Bertolt Brecht, Lion Feuchtwanger, Fritz Lang, Thomas Mann, Arnold Schoenberg - names which heavily contributed to Germany’s 20th century intellectual history. What unites these cultural giants is their choice of exile during the rise of Adolph Hitler - Los Angeles.
The Soul of California is pleased to have UCLA Professor Dr. Ehrhard Bahr on the programme, author of Weimar on the Pacific - German Exile Culture and the Crisis of Modernism. In this 35+ minute interview, Dr. Bahr covers a range of topics including the circumstances in which these writers, artists and musicians came to the United States, their reception once they arrived and the ups an downs of being in exile while their own country Germany was being led into hell.
Dr. Bahr discusses the role of Los Angeles in German cultural history, from the salons which were an extension of life in Berlin to the strained relationships between some of these pivotal figures and their difficulties in representing Germany in their adopted land.
The Golden Gate and Bay bridges have not only heavily contributed to the iconic San Francisco skyline, they serve as a collective engineering and aesthetic tour de force.
Architect Donald MacDonald, whose work continues on the redesigned Bay Bridge, gives an extensive overview of both bridges and thier places in San Francisco's history. Covering the politics and the financial history of each bridge, MacDonald moves on to discuss seismic measures, environmental impact, the "bridge aesthetic" (design) and how some cities are branding themselves through their iconic bridges.
Just east of Los Angeles, Palm Springs became and has remained the home of the architectural movement known as Desert Modernism.
In this 50-minute podcast, Alan Hess sets the movement in the historical context of post-World War II America and the rise of the recreational economy, describes the design and structural/material aspects which distinguish it from other movements and then covers the region's topographical and climatic conditions, the movement's core architects such as Richard Neutra, Albert Frey, William Cody, E. Stewart Williams and William Krisel, as well as how desert modernism has managed to maintain its allure over the years.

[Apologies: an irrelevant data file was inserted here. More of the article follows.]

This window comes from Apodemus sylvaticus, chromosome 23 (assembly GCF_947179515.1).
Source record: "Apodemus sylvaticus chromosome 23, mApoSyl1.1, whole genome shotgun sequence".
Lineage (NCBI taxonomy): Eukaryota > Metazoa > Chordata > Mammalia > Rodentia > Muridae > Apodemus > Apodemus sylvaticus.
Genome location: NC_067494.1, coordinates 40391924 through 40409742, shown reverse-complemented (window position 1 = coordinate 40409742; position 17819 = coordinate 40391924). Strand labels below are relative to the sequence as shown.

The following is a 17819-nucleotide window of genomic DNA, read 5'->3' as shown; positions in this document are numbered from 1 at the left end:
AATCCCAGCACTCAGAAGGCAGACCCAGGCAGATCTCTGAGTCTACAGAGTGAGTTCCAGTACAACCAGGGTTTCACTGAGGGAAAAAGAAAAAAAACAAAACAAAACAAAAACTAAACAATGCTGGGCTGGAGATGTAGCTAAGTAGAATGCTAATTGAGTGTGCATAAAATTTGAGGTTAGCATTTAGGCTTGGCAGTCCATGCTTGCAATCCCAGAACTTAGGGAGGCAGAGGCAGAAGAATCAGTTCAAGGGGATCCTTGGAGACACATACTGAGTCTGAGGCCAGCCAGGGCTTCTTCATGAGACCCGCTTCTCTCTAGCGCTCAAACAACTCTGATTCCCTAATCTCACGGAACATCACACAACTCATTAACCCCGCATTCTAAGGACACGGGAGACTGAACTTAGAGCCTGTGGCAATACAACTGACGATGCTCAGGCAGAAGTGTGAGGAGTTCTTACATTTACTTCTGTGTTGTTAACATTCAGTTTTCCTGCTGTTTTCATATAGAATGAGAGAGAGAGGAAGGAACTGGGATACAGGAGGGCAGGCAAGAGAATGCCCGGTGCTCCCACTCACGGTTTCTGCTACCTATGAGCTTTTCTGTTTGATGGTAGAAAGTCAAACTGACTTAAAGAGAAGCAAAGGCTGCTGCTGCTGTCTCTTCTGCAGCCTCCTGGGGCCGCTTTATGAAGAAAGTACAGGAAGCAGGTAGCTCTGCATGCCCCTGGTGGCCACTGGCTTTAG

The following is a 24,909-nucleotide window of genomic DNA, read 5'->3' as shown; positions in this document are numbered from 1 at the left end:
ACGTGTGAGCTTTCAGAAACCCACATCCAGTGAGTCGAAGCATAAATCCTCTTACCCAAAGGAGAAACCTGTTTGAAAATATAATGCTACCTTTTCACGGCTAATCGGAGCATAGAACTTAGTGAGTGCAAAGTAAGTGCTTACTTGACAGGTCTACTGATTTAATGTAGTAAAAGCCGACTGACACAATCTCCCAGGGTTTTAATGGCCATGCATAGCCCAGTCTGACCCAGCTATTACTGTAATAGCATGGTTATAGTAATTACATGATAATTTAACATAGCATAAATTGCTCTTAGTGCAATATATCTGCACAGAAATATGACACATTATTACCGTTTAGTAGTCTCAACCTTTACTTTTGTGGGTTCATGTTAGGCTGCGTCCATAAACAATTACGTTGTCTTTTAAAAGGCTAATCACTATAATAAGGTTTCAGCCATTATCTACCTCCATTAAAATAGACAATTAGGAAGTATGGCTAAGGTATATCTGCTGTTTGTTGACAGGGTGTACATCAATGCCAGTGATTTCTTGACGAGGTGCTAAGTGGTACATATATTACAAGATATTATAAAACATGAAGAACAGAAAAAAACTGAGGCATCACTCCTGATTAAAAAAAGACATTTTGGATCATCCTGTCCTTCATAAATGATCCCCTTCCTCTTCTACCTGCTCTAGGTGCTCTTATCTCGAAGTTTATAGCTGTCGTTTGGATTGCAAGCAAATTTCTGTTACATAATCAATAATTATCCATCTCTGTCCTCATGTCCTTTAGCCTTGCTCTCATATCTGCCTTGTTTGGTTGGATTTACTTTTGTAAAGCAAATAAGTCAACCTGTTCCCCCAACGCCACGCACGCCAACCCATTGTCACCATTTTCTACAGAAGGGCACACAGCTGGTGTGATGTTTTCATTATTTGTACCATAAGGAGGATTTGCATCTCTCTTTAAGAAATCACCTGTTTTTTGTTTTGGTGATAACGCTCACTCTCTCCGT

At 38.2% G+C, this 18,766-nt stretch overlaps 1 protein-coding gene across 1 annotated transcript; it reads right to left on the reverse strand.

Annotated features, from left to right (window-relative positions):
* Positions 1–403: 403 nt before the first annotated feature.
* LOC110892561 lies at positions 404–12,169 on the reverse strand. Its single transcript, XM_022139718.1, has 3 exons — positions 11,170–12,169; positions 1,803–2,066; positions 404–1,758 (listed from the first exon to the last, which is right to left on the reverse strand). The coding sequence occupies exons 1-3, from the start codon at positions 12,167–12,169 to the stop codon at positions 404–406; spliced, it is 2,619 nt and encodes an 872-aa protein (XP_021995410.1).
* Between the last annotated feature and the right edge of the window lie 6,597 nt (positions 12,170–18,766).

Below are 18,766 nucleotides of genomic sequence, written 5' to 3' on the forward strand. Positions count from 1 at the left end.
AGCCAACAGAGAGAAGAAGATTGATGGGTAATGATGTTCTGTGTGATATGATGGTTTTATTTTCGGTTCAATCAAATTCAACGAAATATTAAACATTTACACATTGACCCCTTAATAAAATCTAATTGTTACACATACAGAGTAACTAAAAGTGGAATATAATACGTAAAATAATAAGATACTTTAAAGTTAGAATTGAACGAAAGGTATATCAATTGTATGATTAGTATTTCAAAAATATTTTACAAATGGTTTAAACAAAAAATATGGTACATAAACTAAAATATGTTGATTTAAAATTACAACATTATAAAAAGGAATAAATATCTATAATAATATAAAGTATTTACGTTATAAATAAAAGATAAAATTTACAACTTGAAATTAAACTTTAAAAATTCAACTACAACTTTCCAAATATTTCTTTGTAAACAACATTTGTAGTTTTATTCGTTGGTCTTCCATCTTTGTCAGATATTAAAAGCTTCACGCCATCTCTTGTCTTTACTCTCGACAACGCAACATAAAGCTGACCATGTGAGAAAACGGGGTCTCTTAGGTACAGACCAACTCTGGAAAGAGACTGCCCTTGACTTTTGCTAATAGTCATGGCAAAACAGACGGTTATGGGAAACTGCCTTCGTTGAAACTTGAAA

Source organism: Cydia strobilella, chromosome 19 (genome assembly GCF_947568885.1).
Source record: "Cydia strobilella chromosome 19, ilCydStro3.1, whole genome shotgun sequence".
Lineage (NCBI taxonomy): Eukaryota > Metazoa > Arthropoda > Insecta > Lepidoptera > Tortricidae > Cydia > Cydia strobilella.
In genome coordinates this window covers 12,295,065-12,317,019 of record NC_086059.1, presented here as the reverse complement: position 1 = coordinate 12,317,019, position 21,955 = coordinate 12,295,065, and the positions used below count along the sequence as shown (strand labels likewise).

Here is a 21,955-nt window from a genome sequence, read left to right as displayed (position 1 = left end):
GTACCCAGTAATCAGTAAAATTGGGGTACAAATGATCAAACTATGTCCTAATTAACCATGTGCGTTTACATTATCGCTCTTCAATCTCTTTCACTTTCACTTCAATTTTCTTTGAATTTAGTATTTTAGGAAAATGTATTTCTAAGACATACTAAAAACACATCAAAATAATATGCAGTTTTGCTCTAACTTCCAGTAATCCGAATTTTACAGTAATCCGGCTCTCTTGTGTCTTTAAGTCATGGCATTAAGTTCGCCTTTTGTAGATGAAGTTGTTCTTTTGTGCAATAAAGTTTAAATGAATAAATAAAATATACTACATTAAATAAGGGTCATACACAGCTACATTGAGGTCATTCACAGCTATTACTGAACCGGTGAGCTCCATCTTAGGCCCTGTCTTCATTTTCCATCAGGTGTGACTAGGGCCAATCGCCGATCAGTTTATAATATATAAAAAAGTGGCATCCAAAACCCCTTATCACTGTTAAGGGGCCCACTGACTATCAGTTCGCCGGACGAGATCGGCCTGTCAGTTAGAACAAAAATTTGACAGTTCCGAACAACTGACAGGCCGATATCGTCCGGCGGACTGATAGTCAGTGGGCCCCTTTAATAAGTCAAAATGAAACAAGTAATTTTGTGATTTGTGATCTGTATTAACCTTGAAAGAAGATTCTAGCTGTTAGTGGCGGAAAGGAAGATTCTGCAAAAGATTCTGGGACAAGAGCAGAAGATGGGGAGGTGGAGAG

John Steinbeck, one of American's literary giants, is the author of amongst others, The Grapes of Wrath, Cannery Row and Of Mice and Men. Steinbeck highlighted the plight of America's workers who migrated west to California in the 1930s, drawing not only critical acclaim, but also intense criticism from landowners and politicians.
Dr. Susan Shillinglaw, Director of the National Steinbeck Center in Salinas, California, reflects on his miniscule handwriting, his love for the natural world, his eye for detail and the one item that epitomises Steinbeck's soul for her.
This 50-minute podcast includes Steinbeck's 1962 Nobel Peace Prize speech, discussing the role of the writer and the importance of literature. The speech is generously made available by Swedish Radio.
In this 40-minute interview, "barroom guitarist" (and Grammy Winner) Dave Alvin discusses a range of topics including recording Big Bill Broonzy songs with his brother Phil, his first songwriting lesson (barely a teen) from Big Joe Turner, sneaking into L.A's Ashgrove Club as a kid and his close relationship with musician Chris Gaffney.
Along the way, Alvin gives listeners a glimpse into his songwriting technique and production stye, his love of ghost towns, "shining buckles" in Nashville West, his recording future and what makes California so unique.
A very personal, honest, funny and touching portrait of one of California's, indeed America's, leading musicians.